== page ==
Target to close 9 stores including 2 in Seattle, citing theft that threatens workers, shoppers

Target will close nine stores in four states, including several in Seattle and Portland, saying that theft and organized retail crime have threatened the safety of its workers and customers.

The closings, which will be effective Oct. 21, also include stores in New York City and San Francisco. Target said that it still will have a combined 150 stores open in the markets where the closures are taking place. Target will offer affected workers the opportunity to transfer to other stores.

The Minneapolis retailer said the decision to close the stores was difficult.

"We know that our stores serve an important role in their communities, but we can only be successful if the working and shopping environment is safe for all," Target said in a statement.

Target said it has invested heavily in strategies to prevent theft, such as adding more security workers, using third-party guard services and installing theft-deterrent tools, like locking up merchandise. It also has trained store leaders and security-team members to protect themselves and de-escalate potential safety issues.

But it noted that it still faced "fundamental challenges" to operate the stores safely — and the business performance at the locations slated for closure was unsustainable.

While the store closings account for just a fraction of the 1,900 stores Target operates nationwide, the move underscores the challenges retailers face in reducing theft in stores, protecting their workers and customers, and maintaining locations in areas that might have few shopping alternatives.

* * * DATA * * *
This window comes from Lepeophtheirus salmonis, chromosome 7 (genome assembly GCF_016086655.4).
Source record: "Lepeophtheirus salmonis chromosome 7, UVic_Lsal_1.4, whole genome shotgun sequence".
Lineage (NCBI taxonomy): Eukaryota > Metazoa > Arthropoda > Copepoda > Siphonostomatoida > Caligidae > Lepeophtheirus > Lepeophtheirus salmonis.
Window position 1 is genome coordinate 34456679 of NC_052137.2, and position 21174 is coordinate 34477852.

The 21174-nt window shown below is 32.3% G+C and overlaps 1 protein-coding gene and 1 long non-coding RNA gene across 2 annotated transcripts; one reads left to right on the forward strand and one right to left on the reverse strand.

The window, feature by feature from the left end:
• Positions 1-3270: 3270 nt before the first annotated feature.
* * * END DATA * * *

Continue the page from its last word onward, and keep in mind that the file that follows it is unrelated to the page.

In Seattle, one of the stores is located on a busy avenue near the University of Washington. The other location is in Ballard.

Target CEO Brian Cornell has been one of a handful of retail CEOs flagging what they described as rising theft over the past year or so. Cornell had held steadfast he didn't want to resort to closing stores despite mounting losses. Target said in May that theft was cutting into its bottom line and it expected related losses could be $500 million more than last year, when losses from theft were estimated to be anywhere from $700 million to $800 million. So that means losses could top $1.2 billion this fiscal year.

Moreover, Cornell told analysts in August that violent incidents against workers at Target stores increased 120% for the first five months of the year compared with the same period a year ago.

"Our team continues to face an unacceptable amount of retail theft and organized retail crime," Cornell told analysts. "Unfortunately, safety incidents associated with theft are moving in the wrong direction."

Executive Director for the U-district Partnership Don Blakeney says they’re surprised by Target’s decision, but say this is a problem that’s been going on in Seattle for over a decade, and it’s only gotten worse.

"They have a lot of easy to grab items that can be sold online through online retailers that make it pretty easy for people to do that kind of business and so right now, you're seeing the drug epidemic really pushing this whole ecosystem that's, I think, hurting our city," Blakeney said. 

He says more needs to be done at the local and state level to ensure stolen goods cannot be sold online.